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Hans-Peter Bartels, parliamentary commissioner for the German armed forces (Bundeswehr) attends an interview with Reuters in Berlin, Germany, May 23, 2017. REUTERS/Fabrizio Bensch(reuters_tickers)
BERLIN (Reuters) - Germany's armed forces can be proud of their post-war achievements, the defence minister said on Tuesday, responding to a series of scandals involving far-right sympathisers in the Bundeswehr army's ranks.
The Bundeswehr, founded in the 1950s as West Germany's democratically-controlled army in contrast to the Nazi-era Wehrmacht, is heavily involved in peacekeeping and training missions abroad and has fully integrated women, she said.
Von der Leyen has come under fire for criticising the army following a scandal concerning a high-flying officer accused of planning militant attacks while disguised as an asylum seeker.
That case has triggered one debate over how the armed forces should deal with their past, and another about whether von der Leyen's criticism had discredited the army's 250,000 military and civilian staff.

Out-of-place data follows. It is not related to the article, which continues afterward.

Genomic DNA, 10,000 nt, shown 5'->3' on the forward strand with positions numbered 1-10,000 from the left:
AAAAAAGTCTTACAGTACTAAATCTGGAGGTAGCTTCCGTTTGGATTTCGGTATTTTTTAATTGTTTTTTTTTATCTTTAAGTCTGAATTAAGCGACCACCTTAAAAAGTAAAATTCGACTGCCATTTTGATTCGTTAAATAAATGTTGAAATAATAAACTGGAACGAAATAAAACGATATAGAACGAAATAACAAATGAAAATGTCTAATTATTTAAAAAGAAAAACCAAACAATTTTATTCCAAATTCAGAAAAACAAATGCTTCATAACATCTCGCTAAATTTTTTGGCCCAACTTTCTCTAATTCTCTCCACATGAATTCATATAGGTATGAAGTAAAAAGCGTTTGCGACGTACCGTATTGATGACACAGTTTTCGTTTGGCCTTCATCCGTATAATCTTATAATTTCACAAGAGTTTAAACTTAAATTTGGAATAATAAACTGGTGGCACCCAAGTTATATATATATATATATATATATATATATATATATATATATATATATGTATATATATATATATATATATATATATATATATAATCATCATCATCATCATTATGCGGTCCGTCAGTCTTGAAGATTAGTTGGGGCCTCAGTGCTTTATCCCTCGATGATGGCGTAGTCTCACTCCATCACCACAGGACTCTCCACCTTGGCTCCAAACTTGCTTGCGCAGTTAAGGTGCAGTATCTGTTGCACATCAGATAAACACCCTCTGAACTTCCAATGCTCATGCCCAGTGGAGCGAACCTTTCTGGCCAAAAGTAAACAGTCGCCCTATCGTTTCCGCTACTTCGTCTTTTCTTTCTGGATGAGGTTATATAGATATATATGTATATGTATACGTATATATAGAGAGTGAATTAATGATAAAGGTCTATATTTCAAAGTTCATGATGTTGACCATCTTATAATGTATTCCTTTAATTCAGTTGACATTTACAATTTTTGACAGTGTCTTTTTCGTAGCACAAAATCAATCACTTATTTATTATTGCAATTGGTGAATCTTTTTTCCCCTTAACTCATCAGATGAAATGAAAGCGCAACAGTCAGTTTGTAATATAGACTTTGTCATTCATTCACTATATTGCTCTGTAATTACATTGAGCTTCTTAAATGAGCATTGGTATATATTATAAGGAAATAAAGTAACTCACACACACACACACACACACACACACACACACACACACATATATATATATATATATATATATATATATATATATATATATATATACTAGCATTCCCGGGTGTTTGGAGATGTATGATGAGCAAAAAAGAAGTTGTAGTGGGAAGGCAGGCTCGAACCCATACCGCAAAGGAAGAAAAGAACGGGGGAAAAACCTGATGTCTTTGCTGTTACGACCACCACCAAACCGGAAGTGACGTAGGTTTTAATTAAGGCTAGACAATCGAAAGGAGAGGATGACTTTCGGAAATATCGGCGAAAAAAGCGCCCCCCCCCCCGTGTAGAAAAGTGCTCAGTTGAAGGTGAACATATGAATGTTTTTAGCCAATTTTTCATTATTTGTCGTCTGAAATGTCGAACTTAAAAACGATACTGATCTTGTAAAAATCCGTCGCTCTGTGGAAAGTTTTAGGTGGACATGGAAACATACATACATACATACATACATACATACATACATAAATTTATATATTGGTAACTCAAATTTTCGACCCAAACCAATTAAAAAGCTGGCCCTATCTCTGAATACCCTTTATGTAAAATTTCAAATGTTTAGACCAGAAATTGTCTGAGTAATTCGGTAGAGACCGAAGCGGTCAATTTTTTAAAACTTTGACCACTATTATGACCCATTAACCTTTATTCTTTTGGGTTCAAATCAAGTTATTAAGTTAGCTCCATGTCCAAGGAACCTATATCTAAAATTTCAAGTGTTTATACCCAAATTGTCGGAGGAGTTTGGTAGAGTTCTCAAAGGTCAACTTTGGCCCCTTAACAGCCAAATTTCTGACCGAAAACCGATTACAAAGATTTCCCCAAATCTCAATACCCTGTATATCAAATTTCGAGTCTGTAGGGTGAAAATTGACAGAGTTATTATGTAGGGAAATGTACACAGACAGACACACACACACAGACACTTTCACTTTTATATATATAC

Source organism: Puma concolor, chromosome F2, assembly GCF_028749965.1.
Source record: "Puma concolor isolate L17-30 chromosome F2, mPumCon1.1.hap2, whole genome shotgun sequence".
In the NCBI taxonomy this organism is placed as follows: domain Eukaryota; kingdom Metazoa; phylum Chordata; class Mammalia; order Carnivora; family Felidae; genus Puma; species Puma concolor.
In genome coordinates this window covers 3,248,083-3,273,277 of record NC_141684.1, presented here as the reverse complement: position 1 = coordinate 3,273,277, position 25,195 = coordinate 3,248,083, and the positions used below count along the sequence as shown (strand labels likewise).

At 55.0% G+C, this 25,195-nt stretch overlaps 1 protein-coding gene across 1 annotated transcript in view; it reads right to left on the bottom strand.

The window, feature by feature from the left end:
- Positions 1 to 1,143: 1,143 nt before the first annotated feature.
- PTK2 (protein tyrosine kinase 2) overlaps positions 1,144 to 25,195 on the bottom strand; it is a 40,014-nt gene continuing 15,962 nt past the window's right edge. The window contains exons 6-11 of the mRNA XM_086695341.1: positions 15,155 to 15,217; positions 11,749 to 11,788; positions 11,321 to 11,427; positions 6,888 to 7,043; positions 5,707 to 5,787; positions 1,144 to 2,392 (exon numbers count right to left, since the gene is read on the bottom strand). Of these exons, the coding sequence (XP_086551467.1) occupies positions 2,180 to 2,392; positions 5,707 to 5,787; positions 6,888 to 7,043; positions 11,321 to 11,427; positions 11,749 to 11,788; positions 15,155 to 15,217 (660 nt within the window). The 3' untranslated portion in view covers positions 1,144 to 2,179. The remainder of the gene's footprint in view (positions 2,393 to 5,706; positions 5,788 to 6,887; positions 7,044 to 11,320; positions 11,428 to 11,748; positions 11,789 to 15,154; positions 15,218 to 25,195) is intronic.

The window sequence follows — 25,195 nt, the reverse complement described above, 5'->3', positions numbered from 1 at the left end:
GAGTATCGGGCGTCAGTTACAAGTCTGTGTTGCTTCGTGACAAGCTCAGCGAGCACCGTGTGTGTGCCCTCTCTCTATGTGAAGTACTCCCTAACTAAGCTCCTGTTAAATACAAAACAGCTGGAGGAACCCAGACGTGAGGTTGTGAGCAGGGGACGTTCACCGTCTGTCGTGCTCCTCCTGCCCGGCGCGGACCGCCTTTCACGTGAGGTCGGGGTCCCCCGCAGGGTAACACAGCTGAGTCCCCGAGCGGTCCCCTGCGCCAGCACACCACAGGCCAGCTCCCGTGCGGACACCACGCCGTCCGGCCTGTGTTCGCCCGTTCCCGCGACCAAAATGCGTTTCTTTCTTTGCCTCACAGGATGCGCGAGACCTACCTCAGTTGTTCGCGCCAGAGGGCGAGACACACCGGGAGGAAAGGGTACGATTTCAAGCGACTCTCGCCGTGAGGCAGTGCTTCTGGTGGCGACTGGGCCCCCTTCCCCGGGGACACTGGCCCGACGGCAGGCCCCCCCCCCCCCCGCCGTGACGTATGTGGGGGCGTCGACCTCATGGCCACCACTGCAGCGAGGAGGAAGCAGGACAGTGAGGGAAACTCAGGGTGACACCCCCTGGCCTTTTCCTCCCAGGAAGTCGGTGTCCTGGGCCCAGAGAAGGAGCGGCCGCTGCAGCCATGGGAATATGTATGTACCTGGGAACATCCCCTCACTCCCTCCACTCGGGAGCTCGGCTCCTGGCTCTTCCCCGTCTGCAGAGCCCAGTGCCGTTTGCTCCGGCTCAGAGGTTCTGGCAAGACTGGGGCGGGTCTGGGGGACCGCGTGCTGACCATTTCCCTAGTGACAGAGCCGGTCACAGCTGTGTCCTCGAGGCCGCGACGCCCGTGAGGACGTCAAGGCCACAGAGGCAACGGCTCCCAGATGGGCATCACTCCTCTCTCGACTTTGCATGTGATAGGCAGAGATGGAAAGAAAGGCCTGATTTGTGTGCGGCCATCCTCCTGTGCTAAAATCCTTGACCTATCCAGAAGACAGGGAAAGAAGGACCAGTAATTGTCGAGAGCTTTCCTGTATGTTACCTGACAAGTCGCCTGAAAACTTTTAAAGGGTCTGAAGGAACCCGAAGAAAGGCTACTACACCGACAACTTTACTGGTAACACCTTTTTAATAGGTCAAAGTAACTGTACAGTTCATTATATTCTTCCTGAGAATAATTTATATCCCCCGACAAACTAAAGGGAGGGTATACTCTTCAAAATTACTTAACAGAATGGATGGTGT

"After 61 years of the Bundeswehr, we have a proud and impressive history," the defence minister told reporters. "From that we can develop a much stronger tradition, our own sense of meaning."
The case of the officer, identified only as Franco A., has stirred up uncomfortable memories because investigators searching barracks after his arrest found dozens of items of World War Two-era memorabilia.
In her initial reaction, von der Leyen pointed to this as evidence that too little was being done to stamp out far-right sympathies in the forces.
The German parliamentary armed forces ombudsman, Hans-Peter Bartels, whose job is to hear soldiers' complaints, said her criticisms had caused enormous disquiet throughout the army.
"I don't know who advised her to let her criticisms be seen so drastically," he told Reuters. "But now it's happened and we have to repair the damage ... Every soldier I've heard from has a sense of having been targeted by the criticisms."
Harking to military traditions to foster an esprit de corps among soldiers is difficult for the Bundeswehr, which rejects the militarism of the past and honours officers who disobeyed Hitler and tried to assassinate him.
Speaking to the foreign journalists association, von der Leyen said the Bundeswehr had to draw its sense of pride from its post-war achievements.
(Reporting By Thomas Escritt and Paul Carrel; Editing by Tom Heneghan)